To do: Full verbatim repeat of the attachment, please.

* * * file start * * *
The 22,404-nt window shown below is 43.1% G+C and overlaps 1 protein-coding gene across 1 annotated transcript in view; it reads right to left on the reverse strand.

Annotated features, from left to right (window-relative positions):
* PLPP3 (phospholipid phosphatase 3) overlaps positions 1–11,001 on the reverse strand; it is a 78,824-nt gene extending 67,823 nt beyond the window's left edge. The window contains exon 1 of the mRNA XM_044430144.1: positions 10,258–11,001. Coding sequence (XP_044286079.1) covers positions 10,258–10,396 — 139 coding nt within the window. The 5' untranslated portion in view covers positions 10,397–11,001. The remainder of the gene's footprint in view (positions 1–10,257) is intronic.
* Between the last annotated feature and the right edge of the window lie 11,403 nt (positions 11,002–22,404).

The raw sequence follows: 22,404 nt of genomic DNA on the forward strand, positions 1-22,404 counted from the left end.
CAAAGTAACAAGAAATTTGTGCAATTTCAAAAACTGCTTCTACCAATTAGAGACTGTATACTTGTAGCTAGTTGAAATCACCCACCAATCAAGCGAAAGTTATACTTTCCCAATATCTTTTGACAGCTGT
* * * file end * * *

The 22,404-nt window shown below is 43.1% G+C and overlaps 1 protein-coding gene across 1 annotated transcript in view; it reads right to left on the reverse strand.

Annotated features, from left to right (window-relative positions):
* PLPP3 (phospholipid phosphatase 3) overlaps positions 1–11,001 on the reverse strand; it is a 78,824-nt gene extending 67,823 nt beyond the window's left edge. The window contains exon 1 of the mRNA XM_044430144.1: positions 10,258–11,001. Coding sequence (XP_044286079.1) covers positions 10,258–10,396 — 139 coding nt within the window. The 5' untranslated portion in view covers positions 10,397–11,001. The remainder of the gene's footprint in view (positions 1–10,257) is intronic.
* Between the last annotated feature and the right edge of the window lie 11,403 nt (positions 11,002–22,404).

The raw sequence follows: 22,404 nt of genomic DNA on the forward strand, positions 1-22,404 counted from the left end.
CAAAGTAACAAGAAATTTGTGCAATTTCAAAAACTGCTTCTACCAATTAGAGACTGTATACTTGTAGCTAGTTGAAATCACCCACCAATCAAGCGAAAGTTATACTTTCCCAATATCTTTTGACAGCTGT